There are many festivals in the Chinese calendar but only eight (8) major festivals are being celebrated because of their significance and also widely practiced by Chinese communities living in East Asia and other parts of the world.
The beginning of the New Year for the Chinese is based on the lunar calendar and usually falls in late January or February. This is the biggest festival of the year is:
Chinese Lunar New Year (Chun Jie)
Chinese New Year is also known as “Spring Festival”. It is a very auspicious day and a major holiday for the Chinese in the large part of East Asia like China, Indo-Asia and South East Asian countries and Chinese communities around the world. The celebration is for 15 days. Each year the date for Chinese New Year keeps changing. Well, the Chinese calendar is a combination solar/lunar calendar, based on exact astronomical calculations of the new moon and the longitude of the sun.
The traditional New Year dishes are:
Chap Chai T’ng (Mixed Vegetable Soup),
Kiam Chai Ark, (Salted Vegetable & Duck Soup),
Buddha’s Delight (Assorted Vegetables with Black Moss),
Fatt Choy Pig’s Trotter (Good Luck & Prosperity),
Nian Nian You Yu – literally translated to Every Year with Abundance/Surpluses (Steamed Fish),
Deep Fried Golden Glutinous Rice Ball (symbolizes wealth & good luck),
Spring Rolls (Chunzhuan) – representing gold bullion,
Fried Noodles – close ties and longevity,
Teochew Steamed Fish – symbolize togetherness,
Oysters (Haosi) – In Chinese the word homonym “Good Things” so the dish is Prosperity Oysters with Mushroom and Fried meat balls – reunion and togetherness,
Chrysanthemum Yee Sang (Everyone’s Birthday),
Nian Gao (New Year Cake) and
Chinese Steamed Sponge Cake.
Qing Ming Jie (All Soul’s Day)
The dead are not forgotten and with Confucian teachings of respect for one’s elders. This is celebrated in the third month of the lunar calendar. Families will visit their departed love ones graves to pay respects and offering. During this offering, the families will bring Roast Chicken, Huat Kuih or Bee Koh and fruits.
Duan Wu Jie (Dumpling Festival /Dragon Boat Festival)
This festival is always celebrated on the Fifth day of the Fifth Lunar Calendar. It is a summer festival and Puah Kiam Tee Chang (Sweet & Salty Glutinous Rice Dumpling, Bak Chang (Salty Pork Glutinous Rice Dumpling) and Kee Chang (Alkaline Glutinous Rice Dumpling) are made to celebrate the occasion. There is a story behind all this is goes like…
Zhong Yuan Jie (Festival of the Hungry Ghost)
The Chinese believed that on the 15th of the seventh lunar month, the gates of Hades are opened once a year for a month and the spirits are allowed to roam the Earth. During this period, Chinese families will hope that one’s ancestor are not among the spirits is wandering. They will burn “paper money” in front of the house for the wandering spirits. Also during the whole month the Chinese will avoid any marriages or birthdays. In South East Asian countries the Chinese communities will offer offerings to the wandering spirits by celebrating with Opera Shows and prayers and cooked food.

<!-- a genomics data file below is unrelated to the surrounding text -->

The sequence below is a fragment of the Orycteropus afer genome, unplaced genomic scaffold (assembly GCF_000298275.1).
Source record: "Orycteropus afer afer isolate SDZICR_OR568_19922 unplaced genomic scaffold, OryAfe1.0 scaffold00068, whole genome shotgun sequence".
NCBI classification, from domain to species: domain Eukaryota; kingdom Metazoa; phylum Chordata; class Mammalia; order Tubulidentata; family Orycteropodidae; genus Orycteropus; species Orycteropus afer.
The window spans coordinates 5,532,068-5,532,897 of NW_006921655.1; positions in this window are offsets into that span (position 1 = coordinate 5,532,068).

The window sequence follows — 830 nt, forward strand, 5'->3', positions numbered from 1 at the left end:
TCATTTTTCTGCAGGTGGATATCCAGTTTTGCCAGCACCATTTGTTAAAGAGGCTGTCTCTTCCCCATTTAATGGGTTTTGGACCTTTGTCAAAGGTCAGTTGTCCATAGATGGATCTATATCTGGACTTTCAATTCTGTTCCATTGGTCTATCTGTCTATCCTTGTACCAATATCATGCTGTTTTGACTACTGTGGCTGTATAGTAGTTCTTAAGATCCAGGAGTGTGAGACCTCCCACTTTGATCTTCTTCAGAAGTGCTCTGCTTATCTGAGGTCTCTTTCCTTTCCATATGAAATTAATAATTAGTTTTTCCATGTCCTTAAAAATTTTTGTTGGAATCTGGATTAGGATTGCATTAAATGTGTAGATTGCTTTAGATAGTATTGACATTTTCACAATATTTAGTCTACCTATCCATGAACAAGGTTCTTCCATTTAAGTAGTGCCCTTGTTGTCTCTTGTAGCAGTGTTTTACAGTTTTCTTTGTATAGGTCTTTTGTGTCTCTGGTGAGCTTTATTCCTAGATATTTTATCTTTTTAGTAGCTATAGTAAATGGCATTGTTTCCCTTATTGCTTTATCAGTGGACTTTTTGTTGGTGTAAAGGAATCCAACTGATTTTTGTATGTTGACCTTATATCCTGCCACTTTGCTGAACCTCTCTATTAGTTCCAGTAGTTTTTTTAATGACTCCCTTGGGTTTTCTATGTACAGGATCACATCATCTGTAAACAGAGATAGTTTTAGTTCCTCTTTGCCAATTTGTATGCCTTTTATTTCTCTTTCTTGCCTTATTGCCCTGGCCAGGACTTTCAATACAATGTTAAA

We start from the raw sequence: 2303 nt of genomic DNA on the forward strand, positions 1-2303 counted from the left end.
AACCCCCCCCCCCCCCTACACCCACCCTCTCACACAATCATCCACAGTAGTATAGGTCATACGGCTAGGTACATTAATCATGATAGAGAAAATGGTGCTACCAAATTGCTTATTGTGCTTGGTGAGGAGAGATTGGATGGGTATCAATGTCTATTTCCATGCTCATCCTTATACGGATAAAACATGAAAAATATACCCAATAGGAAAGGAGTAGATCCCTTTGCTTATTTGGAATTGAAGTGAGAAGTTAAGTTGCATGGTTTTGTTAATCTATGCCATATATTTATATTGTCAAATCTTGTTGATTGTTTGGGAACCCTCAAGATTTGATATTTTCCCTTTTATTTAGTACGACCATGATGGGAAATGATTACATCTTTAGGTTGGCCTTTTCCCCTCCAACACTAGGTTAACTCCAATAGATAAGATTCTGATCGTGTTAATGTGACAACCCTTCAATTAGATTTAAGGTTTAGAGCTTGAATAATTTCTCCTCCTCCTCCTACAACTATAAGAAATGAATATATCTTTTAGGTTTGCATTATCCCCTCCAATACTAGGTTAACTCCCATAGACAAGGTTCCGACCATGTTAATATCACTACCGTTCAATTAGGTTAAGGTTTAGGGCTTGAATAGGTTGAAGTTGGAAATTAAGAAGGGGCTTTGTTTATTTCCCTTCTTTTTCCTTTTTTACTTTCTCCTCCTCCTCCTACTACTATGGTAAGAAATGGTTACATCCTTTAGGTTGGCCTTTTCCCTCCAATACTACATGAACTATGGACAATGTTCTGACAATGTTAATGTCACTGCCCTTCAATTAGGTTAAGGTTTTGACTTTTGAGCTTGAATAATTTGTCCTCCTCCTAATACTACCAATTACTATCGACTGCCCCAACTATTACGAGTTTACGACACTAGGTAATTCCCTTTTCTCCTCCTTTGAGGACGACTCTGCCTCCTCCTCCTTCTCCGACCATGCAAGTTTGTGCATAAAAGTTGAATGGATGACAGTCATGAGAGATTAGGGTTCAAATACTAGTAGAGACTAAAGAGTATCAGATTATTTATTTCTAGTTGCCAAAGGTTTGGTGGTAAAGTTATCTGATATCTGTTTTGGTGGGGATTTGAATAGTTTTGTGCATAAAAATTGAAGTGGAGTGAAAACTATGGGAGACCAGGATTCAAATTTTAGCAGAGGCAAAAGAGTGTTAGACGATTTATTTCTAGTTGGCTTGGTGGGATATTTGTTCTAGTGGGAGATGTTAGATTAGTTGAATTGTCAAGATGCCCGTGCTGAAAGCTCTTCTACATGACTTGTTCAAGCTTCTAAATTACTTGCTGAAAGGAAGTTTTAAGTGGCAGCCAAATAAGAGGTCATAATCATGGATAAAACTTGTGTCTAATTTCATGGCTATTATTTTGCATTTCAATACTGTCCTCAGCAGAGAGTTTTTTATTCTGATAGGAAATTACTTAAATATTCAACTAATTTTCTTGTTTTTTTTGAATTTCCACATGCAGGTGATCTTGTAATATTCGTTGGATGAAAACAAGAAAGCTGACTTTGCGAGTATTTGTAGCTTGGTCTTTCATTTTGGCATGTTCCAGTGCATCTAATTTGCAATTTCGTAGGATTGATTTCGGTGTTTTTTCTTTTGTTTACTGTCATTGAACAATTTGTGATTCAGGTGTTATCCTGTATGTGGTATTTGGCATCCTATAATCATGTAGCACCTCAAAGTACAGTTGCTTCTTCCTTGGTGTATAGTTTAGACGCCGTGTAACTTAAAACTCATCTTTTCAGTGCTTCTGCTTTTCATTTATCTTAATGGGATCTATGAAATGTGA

Zhong Qui Jie (Mid-Autumn Festival) or Mooncake Festival
In the 14th century the eating of the mooncakes at Zhong Qiu Jie was that the story was told when Zhu Yuan Zhang planning to overthrow the Yuan Dynasty started by the Mongolians, the rebels hid their messages in the mooncakes. This festive happens in 15th day of the Eight Lunar Calendar (roughly in the month of September). It is a joyous celebration and is traditionally popular month for marriages.
Kiu Ong Ya Festival (Birthday of the Nine Emperor God)
This festive is celebrated between the Fall and Winter months sometime in October. The traditional food serves is Mi Koo (Bun shape of a red tortoise) and Roast Pig.
Tang Chek or Dong Zhi (“The arrival of winter”)
Tang Chek or Dong Zhi is known as the Thanksgiving of Chinese Lunar Calendar. It is also for the family to get together to celebrate the good year they had and also symbolize the unity and harmony in the family. A sweet dish known as Tang Yuan (Kuih Ee), Glutinous Rice Flour Balls is cooked and offered to the gods and then eaten Tang Yuan signifies that one has successfully completed the year and has grown a year older.
Kitchen God Send-Off Festival
This is the last festival celebrated on the last month of Chinese Lunar Calendar when the Kitchen God, Teh Chu Kong is send off on his annual trip to Heaven to report each individual’s and household’s behavior and activities on earth. So a cake is made to offer to the Kitchen God in the hope of sweetening his report about you and the household. This sweet cake, Ti Kuih (literally means Sweet Cake)which take many hours of steaming.
Other Important Celebrations:
Mua Guak (literally mean Full Moon)
It is celebrated a month after child birth and the first month of the newborn’s life. The Chinese will cook special dishes to be given to relatives and friends to announce the new addition to the family. The dishes are Ang Ku Kuih (literally means Red Tortoise Cake), Red colored hardboiled eggs and Nasi Kunyit (Yellow Rice) with Chicken Curry. The shapes of the Ang Ku Kuih also symbolizes whether the birth of a boy or a girl. If the birth is a boy the Ang Ku Kuih will shape into a round or tortoise-shaped and is a girl then it will shape into a peach-shaped but in today world the goodies might be cupcakes or sliced cakes packed into individual boxes and the Ang Ku Kuih will be shaped in oval or tortoise shape regardless of the sex.
Wedding Tea Ceremony
On this day, the dishes are served to all the relatives are Hwoen Kuih, Kow Chan Kuih, Nasi Lemak, Kiam Chai Te Kut/Ark, Chicken Curry, Chai Tau Kuay, Loh Bak, Steamed Fish, Assorted Vegetables with mushroom, Fried Chicken and many more.